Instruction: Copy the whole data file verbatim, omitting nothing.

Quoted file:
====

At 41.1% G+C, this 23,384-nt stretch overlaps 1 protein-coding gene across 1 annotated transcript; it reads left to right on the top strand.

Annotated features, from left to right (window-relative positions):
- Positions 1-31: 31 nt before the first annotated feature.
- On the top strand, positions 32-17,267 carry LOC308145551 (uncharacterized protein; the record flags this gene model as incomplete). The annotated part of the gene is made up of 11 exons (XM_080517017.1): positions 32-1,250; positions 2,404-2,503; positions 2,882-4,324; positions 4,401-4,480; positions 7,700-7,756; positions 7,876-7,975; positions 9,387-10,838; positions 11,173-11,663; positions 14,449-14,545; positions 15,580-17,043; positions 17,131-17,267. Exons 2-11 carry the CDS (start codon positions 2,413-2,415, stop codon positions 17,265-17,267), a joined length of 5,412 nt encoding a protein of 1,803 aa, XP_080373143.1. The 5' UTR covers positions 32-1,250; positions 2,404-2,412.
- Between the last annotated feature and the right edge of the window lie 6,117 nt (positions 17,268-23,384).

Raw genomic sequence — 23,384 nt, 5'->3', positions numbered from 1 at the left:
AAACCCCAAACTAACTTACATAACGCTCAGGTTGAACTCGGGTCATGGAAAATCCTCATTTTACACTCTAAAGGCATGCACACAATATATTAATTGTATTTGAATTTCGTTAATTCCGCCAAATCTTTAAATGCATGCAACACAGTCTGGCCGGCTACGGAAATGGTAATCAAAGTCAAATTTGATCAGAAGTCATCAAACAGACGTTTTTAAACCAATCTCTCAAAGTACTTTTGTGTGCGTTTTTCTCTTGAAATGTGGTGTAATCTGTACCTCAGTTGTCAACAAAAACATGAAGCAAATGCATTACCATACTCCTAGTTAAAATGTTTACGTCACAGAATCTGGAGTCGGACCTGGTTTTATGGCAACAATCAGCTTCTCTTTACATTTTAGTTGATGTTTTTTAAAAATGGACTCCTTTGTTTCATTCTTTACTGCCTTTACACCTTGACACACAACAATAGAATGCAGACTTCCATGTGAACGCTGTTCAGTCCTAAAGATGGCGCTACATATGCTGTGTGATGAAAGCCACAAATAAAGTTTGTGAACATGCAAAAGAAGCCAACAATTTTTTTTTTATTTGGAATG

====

At 41.1% G+C, this 23,384-nt stretch overlaps 1 protein-coding gene across 1 annotated transcript; it reads left to right on the top strand.

Annotated features, from left to right (window-relative positions):
- Positions 1-31: 31 nt before the first annotated feature.
- On the top strand, positions 32-17,267 carry LOC308145551 (uncharacterized protein; the record flags this gene model as incomplete). The annotated part of the gene is made up of 11 exons (XM_080517017.1): positions 32-1,250; positions 2,404-2,503; positions 2,882-4,324; positions 4,401-4,480; positions 7,700-7,756; positions 7,876-7,975; positions 9,387-10,838; positions 11,173-11,663; positions 14,449-14,545; positions 15,580-17,043; positions 17,131-17,267. Exons 2-11 carry the CDS (start codon positions 2,413-2,415, stop codon positions 17,265-17,267), a joined length of 5,412 nt encoding a protein of 1,803 aa, XP_080373143.1. The 5' UTR covers positions 32-1,250; positions 2,404-2,412.
- Between the last annotated feature and the right edge of the window lie 6,117 nt (positions 17,268-23,384).

Raw genomic sequence — 23,384 nt, 5'->3', positions numbered from 1 at the left:
AAACCCCAAACTAACTTACATAACGCTCAGGTTGAACTCGGGTCATGGAAAATCCTCATTTTACACTCTAAAGGCATGCACACAATATATTAATTGTATTTGAATTTCGTTAATTCCGCCAAATCTTTAAATGCATGCAACACAGTCTGGCCGGCTACGGAAATGGTAATCAAAGTCAAATTTGATCAGAAGTCATCAAACAGACGTTTTTAAACCAATCTCTCAAAGTACTTTTGTGTGCGTTTTTCTCTTGAAATGTGGTGTAATCTGTACCTCAGTTGTCAACAAAAACATGAAGCAAATGCATTACCATACTCCTAGTTAAAATGTTTACGTCACAGAATCTGGAGTCGGACCTGGTTTTATGGCAACAATCAGCTTCTCTTTACATTTTAGTTGATGTTTTTTAAAAATGGACTCCTTTGTTTCATTCTTTACTGCCTTTACACCTTGACACACAACAATAGAATGCAGACTTCCATGTGAACGCTGTTCAGTCCTAAAGATGGCGCTACATATGCTGTGTGATGAAAGCCACAAATAAAGTTTGTGAACATGCAAAAGAAGCCAACAATTTTTTTTTTATTTGGAATG